Researchers at the University of Cambridge, UK, have developed a device that can produce clean drinking water from polluted rivers and seawater using solar power.
The device uses a photocatalyst - a material that can convert solar energy into chemical energy - on a nanostructured carbon mesh to generate water vapour for hydrogen production, while also repelling water and contaminants. Its floating design means it works in very cloudy or muddy water.
Tests of the device showed it was able to produce clean water from highly polluted water, seawater, and from the River Cam in central Cambridge.
“The climate crisis and issues around pollution and health are closely related, and developing an approach that could help address both would be a game-changer for so many people.”
The team used a white UV-absorbing layer on top of the floating device for hydrogen production via water splitting - where water molecules are broken down into hydrogen and oxygen. The rest of the light in the solar spectrum is transmitted to the bottom of the device, which vaporises the water.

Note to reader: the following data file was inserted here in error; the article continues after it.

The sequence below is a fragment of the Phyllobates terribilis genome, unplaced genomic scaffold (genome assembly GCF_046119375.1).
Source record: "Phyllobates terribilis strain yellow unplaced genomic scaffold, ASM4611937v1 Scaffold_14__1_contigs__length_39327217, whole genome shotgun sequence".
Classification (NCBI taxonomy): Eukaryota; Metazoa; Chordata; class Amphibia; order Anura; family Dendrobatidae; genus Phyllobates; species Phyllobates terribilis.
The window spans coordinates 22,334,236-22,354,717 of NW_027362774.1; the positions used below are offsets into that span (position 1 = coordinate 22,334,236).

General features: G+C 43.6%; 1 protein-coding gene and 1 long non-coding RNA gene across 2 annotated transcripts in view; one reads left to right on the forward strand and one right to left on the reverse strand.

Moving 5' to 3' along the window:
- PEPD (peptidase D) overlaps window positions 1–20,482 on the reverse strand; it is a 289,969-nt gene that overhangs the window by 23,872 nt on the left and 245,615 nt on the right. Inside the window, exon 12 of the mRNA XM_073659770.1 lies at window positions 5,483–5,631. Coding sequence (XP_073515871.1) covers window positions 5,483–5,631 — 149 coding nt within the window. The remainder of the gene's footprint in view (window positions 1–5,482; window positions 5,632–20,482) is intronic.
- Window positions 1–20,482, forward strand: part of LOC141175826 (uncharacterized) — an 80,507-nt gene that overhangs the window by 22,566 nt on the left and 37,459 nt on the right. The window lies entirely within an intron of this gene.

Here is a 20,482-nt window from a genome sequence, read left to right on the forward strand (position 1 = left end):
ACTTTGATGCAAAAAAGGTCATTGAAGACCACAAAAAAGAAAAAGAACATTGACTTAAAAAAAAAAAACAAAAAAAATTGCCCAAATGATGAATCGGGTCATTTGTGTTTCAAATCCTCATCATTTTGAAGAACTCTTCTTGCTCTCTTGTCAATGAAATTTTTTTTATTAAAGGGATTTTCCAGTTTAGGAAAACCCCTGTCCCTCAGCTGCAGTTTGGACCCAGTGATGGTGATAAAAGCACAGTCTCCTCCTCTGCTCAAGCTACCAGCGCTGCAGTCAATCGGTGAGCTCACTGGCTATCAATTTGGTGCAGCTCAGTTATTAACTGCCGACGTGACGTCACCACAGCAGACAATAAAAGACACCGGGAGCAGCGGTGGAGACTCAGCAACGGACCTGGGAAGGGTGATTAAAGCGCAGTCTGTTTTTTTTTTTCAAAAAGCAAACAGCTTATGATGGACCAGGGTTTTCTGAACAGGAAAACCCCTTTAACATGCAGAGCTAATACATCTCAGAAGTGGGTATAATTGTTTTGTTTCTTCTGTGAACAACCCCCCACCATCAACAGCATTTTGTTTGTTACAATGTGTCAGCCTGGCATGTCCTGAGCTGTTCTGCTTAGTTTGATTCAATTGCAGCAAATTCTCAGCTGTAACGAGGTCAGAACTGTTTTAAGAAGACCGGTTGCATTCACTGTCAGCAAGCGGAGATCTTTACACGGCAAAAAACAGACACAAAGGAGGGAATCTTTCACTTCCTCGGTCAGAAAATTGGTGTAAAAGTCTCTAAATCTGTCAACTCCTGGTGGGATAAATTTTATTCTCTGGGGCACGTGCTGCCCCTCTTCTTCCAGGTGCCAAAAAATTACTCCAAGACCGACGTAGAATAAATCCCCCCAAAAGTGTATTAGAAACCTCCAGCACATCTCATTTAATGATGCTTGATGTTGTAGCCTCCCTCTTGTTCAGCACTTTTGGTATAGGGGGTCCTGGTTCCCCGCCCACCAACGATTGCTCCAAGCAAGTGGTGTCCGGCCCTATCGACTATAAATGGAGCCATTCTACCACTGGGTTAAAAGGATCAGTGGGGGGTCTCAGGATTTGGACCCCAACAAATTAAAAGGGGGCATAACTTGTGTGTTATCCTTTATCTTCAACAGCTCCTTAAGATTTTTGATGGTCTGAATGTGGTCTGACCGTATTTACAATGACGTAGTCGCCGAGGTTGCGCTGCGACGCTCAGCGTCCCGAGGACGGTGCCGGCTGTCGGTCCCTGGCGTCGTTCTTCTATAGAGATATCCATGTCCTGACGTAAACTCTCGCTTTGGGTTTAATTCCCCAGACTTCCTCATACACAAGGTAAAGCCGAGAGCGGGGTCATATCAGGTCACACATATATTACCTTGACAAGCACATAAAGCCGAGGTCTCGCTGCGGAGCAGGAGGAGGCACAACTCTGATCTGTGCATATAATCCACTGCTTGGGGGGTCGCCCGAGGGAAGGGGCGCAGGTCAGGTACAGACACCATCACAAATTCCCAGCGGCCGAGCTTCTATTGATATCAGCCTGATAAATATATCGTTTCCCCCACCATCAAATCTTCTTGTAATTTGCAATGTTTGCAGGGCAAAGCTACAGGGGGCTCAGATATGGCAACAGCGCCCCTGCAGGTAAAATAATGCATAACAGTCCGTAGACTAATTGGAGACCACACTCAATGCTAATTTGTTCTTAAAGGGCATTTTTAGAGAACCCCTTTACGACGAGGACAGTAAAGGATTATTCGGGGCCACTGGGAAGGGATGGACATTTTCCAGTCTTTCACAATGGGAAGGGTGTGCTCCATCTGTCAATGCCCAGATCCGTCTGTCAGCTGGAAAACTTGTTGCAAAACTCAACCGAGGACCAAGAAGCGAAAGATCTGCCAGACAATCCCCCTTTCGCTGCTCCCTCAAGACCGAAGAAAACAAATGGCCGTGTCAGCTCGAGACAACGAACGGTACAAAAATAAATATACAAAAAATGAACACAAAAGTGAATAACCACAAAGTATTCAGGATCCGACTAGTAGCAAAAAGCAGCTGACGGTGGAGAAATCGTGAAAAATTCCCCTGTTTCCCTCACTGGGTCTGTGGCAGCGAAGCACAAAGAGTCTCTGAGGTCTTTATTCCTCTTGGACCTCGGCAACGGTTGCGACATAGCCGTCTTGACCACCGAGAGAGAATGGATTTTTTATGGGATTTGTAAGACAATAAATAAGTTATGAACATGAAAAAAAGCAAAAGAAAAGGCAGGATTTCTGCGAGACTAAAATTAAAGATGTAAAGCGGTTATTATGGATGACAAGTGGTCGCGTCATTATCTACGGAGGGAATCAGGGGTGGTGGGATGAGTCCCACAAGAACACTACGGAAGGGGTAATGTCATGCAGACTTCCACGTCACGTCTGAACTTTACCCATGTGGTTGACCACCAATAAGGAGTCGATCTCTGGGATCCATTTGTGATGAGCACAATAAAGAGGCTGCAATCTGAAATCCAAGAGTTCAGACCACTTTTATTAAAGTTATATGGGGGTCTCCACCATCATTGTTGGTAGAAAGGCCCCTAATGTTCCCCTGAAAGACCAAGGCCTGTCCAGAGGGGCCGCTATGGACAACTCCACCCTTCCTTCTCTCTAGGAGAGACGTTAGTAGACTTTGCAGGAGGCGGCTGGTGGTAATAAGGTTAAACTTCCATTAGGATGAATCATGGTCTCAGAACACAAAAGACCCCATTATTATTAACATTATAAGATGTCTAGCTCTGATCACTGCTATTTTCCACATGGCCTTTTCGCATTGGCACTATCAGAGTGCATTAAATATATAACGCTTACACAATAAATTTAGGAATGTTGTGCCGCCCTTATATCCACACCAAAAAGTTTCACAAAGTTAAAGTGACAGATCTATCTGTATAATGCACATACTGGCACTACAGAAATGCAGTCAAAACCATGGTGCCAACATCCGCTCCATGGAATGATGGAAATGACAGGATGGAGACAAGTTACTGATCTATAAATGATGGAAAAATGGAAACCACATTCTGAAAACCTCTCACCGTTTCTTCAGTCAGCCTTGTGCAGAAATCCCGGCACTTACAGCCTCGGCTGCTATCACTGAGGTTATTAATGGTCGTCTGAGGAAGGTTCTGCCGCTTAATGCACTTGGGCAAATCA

“Our device is still a proof of principle, but these are the sorts of solutions we will need if we’re going to develop a truly circular economy and sustainable future,” said Professor Erwin Reisner, who led the research. “The climate crisis and issues around pollution and health are closely related, and developing an approach that could help address both would be a game-changer for so many people.”
This innovative technology has the potential to address both the energy and water crises facing many parts of the world, offering a sustainable solution for clean fuel and safe drinking water.
The research was supported in part by the European Commission’s Horizon 2020 programme, The European Research Council, the Cambridge Trust, the Petronas Education Sponsorship Programme, and the Winton Programme for the Physics of Sustainability.
The results are reported in the journal Nature Water.